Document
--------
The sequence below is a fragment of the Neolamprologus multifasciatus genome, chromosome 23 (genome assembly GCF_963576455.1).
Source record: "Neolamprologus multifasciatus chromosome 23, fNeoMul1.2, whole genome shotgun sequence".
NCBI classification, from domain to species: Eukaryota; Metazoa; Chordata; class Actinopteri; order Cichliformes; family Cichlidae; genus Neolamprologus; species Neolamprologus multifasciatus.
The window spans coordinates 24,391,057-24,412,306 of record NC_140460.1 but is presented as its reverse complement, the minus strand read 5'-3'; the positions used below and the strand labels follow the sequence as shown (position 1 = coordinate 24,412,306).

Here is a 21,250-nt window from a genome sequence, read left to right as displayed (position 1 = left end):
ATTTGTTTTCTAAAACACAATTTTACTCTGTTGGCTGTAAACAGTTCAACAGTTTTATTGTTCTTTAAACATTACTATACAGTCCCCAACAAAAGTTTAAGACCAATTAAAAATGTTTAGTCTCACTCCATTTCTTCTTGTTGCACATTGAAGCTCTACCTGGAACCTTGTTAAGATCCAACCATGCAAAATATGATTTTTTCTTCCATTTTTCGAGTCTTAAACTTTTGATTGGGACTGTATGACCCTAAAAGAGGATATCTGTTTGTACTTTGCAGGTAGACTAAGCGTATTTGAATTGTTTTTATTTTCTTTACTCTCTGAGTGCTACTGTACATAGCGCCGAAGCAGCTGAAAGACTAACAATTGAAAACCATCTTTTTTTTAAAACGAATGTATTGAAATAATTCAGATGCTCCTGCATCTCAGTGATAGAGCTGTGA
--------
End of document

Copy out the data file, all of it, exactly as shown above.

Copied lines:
The sequence below is a fragment of the Neolamprologus multifasciatus genome, chromosome 23 (genome assembly GCF_963576455.1).
Source record: "Neolamprologus multifasciatus chromosome 23, fNeoMul1.2, whole genome shotgun sequence".
NCBI classification, from domain to species: Eukaryota; Metazoa; Chordata; class Actinopteri; order Cichliformes; family Cichlidae; genus Neolamprologus; species Neolamprologus multifasciatus.
The window spans coordinates 24,391,057-24,412,306 of record NC_140460.1 but is presented as its reverse complement, the minus strand read 5'-3'; the positions used below and the strand labels follow the sequence as shown (position 1 = coordinate 24,412,306).

Here is a 21,250-nt window from a genome sequence, read left to right as displayed (position 1 = left end):
ATTTGTTTTCTAAAACACAATTTTACTCTGTTGGCTGTAAACAGTTCAACAGTTTTATTGTTCTTTAAACATTACTATACAGTCCCCAACAAAAGTTTAAGACCAATTAAAAATGTTTAGTCTCACTCCATTTCTTCTTGTTGCACATTGAAGCTCTACCTGGAACCTTGTTAAGATCCAACCATGCAAAATATGATTTTTTCTTCCATTTTTCGAGTCTTAAACTTTTGATTGGGACTGTATGACCCTAAAAGAGGATATCTGTTTGTACTTTGCAGGTAGACTAAGCGTATTTGAATTGTTTTTATTTTCTTTACTCTCTGAGTGCTACTGTACATAGCGCCGAAGCAGCTGAAAGACTAACAATTGAAAACCATCTTTTTTTTAAAACGAATGTATTGAAATAATTCAGATGCTCCTGCATCTCAGTGATAGAGCTGTGA